The Struggles Black Men Face in Education – Mikaela Tucker

Black History at USD – The Struggles Black Men Face in Education

El-Ra Adair Radney

Mikaela Tucker

Throughout American history, we’ve seen how the education system favors certain groups of people and fails others. At the start of public education in the United States, it catered to wealthy White families who had male children. The kids privileged enough to get an education were often White boys because it was seen as not a necessary thing for girls to have an education. Later on White girls were allowed the same opportunities as White boys but were treated differently in the classroom setting, such as being expected to behave “properly” and “polite” while their male counterparts were not expected to do the same things. Black children were much later allowed to gain an education in the same schools as White children but the marginalization continued. “The desegregation of schools,…, fell squarely on the shoulders of girls” who faced violence, threats, and continuous harassment (White, Ch. 14). When Black boys were introduced to the public education system, they didn’t face the same challenges as their female counterparts but faced their own set of challenges and struggles. They were looked down upon and not expected to thrive or want to do well, and this is exactly what Dr. Brooms talked about experiencing. Dr. Derrick Brooms (pictured on the top right) is a professor of African American Studies, Women’s History, Africana Studies and Sociology at the University of Tennessee. Dr. Brooms grew up on the south side of Chicago and says that this shaped his view of the world because the neighborhood he grew up in was a hyper segregated community putting him on a trajectory that he couldn’t necessarily control. While trying to find his own sense of identity and understand his own life he found the answers in Africana Studies. Dr. Brooms believes that there isn’t a homogeneous Black community and wants to use his own background and studies to take away the comparison of Black and White education. He faced so much adversity through his educational years due to his identity as a Black man and wants to put an end to the disparities in education based on gender and race. There were, and still are, preconceived notions that young Black men don’t care about their education. Society didn’t give young Black men a fighting chance in education and there are structures in place that continue to set them up for failure and little is being done to address this issue. Equal opportunities and fair treatment of Black men in education is a continuous fight to break the cycle of society continuing to fail young Black men in the education system due to harmful stereotypes placed on them dating back to the very beginning of this country and in order to accomplish such, two major things need to be addressed; proper scholarship opportunities and opportunities to seek help.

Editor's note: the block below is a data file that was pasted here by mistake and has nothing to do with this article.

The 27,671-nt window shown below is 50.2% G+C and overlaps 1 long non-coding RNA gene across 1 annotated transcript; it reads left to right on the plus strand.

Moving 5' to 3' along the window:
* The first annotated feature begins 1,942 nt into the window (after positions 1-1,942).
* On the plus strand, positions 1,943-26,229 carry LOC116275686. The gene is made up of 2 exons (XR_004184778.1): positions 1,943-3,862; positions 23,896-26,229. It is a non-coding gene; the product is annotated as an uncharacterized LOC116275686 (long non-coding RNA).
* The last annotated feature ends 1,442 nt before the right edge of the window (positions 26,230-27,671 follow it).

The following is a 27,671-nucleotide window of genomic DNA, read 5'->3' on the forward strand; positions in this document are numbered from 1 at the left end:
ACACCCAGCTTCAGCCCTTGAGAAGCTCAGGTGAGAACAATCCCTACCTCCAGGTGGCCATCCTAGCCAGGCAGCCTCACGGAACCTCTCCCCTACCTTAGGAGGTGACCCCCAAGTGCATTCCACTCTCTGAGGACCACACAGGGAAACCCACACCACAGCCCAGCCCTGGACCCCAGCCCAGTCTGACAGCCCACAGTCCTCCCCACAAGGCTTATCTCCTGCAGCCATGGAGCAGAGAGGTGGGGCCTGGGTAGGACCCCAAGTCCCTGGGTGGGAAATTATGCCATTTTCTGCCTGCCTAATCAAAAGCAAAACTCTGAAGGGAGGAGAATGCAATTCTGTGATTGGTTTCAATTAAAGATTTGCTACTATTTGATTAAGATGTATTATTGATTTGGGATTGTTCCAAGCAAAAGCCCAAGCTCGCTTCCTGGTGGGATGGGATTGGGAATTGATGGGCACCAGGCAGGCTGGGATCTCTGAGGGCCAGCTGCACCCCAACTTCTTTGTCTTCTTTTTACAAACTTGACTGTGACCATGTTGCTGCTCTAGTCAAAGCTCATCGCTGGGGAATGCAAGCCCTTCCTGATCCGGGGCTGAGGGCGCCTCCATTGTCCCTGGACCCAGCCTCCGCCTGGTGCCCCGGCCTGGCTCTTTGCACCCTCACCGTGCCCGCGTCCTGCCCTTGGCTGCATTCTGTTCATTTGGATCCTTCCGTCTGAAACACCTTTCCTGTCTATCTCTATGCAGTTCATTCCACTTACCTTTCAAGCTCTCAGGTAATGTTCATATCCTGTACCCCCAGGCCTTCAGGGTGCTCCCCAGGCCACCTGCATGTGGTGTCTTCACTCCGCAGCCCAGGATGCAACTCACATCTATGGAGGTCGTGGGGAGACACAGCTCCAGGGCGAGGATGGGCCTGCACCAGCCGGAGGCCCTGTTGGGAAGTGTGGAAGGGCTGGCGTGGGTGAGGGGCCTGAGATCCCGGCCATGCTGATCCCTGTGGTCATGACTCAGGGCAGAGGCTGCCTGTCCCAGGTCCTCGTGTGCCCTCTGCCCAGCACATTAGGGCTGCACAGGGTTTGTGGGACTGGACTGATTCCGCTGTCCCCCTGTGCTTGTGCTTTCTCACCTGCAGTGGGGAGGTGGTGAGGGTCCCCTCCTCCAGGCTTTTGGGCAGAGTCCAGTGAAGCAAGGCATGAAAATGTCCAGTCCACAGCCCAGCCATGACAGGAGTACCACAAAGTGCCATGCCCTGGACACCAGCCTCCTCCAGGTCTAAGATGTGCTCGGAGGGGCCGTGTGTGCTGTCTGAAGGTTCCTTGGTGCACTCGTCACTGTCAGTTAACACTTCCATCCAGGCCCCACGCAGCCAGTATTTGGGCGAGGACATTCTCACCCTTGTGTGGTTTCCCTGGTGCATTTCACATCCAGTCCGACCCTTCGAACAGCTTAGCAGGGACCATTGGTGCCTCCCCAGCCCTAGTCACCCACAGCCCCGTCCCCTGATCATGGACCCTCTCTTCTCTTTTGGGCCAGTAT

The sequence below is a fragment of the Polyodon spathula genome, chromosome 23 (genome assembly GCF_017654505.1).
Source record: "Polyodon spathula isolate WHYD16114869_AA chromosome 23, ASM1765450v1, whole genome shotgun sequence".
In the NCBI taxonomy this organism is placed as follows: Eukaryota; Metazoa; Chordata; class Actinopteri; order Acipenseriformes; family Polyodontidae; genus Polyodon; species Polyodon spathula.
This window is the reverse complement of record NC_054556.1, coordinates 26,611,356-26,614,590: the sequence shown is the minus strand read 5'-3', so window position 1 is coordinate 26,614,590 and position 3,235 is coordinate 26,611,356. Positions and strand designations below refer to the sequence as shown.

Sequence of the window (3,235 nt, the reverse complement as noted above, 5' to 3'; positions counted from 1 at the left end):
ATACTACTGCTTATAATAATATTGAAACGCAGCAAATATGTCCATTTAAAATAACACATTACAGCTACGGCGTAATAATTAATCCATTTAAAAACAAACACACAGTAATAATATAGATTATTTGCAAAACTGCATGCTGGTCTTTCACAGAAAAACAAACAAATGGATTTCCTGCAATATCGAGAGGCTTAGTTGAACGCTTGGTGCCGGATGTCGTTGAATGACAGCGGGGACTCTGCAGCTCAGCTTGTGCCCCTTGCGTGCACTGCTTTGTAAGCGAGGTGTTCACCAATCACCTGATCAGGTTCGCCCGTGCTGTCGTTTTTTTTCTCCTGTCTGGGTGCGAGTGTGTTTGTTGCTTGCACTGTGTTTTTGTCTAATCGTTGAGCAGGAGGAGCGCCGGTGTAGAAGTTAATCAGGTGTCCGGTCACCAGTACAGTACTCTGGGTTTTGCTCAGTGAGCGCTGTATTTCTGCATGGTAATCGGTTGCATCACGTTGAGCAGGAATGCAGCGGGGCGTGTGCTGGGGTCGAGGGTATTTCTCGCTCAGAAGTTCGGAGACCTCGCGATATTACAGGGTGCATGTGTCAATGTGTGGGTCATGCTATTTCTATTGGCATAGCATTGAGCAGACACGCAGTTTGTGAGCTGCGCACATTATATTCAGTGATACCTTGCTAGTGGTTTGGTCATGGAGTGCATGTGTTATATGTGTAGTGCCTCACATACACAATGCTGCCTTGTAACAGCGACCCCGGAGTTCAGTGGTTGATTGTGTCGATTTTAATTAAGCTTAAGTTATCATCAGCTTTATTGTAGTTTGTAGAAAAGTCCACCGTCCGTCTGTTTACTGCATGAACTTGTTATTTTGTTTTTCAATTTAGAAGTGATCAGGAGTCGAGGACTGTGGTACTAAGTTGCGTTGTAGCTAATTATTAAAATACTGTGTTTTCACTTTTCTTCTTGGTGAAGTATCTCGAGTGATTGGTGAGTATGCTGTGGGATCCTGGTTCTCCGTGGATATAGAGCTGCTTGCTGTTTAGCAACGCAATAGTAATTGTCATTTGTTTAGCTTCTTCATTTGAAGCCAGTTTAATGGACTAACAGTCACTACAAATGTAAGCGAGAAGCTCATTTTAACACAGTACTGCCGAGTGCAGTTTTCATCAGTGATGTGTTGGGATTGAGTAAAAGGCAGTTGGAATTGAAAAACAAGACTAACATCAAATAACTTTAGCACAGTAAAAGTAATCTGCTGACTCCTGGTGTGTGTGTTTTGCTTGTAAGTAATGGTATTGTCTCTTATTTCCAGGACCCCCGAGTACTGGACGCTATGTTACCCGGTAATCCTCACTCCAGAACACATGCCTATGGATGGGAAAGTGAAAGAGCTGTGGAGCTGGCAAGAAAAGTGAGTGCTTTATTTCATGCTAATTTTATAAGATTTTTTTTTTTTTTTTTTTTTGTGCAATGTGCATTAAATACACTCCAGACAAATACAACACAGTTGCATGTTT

Scholarships for college education often have a minimum grade point average that needs to be maintained in order to keep the scholarship. They also tend to not cover all of the students’ costs in order to attend college. With these terms and conditions surrounding scholarships, students who cannot pay the difference out of pocket are digging themselves into a hole that they may never get out of. In today’s society it is often required to have a college education from a respectable college in order to get a well paying job. In order to get said education, you typically have to shell out tens of thousands of dollars which the average person cannot do without the help of student loans. According to the National Center for Educational Statistics, 77% of Black students attending a university took out loans in order to pay for their schooling compared to the 54% of White students who took out loans. This statistic shows the disparities between Black and White college students and how the lack of scholarship disproportionately affects Black students. Dr. Brooms stated that he believes a federal solution is needed in order to combat the inevitable debt that Black students are going to put themselves in in order to receive a college education. He proposed that this federal solution could come from lower interest rates and increasing the number of federal grants available as opposed to loans. There is another struggle with scholarships that Dr. Brooms addresses and that is how it is difficult for Black male students to maintain the set grade point average due to a plethora of things that White students don’t inherently face. He says that there “is a lot to prove being a Black man on a university campus” and the weight can feel crushing. Dr. Brooms spoke from his own experience with how he faced a lack of encouragement from his professors and was even told he was going to fail. He said “[he] was only praised for his athletic achievements” rather than his educational ones. When you aren’t being supported by professors, peers, etc. it is hard to get the proper help to thrive in class. Now although a set standard is necessary for receiving and maintaining a scholarship, there needs to be a way to do so that will allow all students to benefit from it.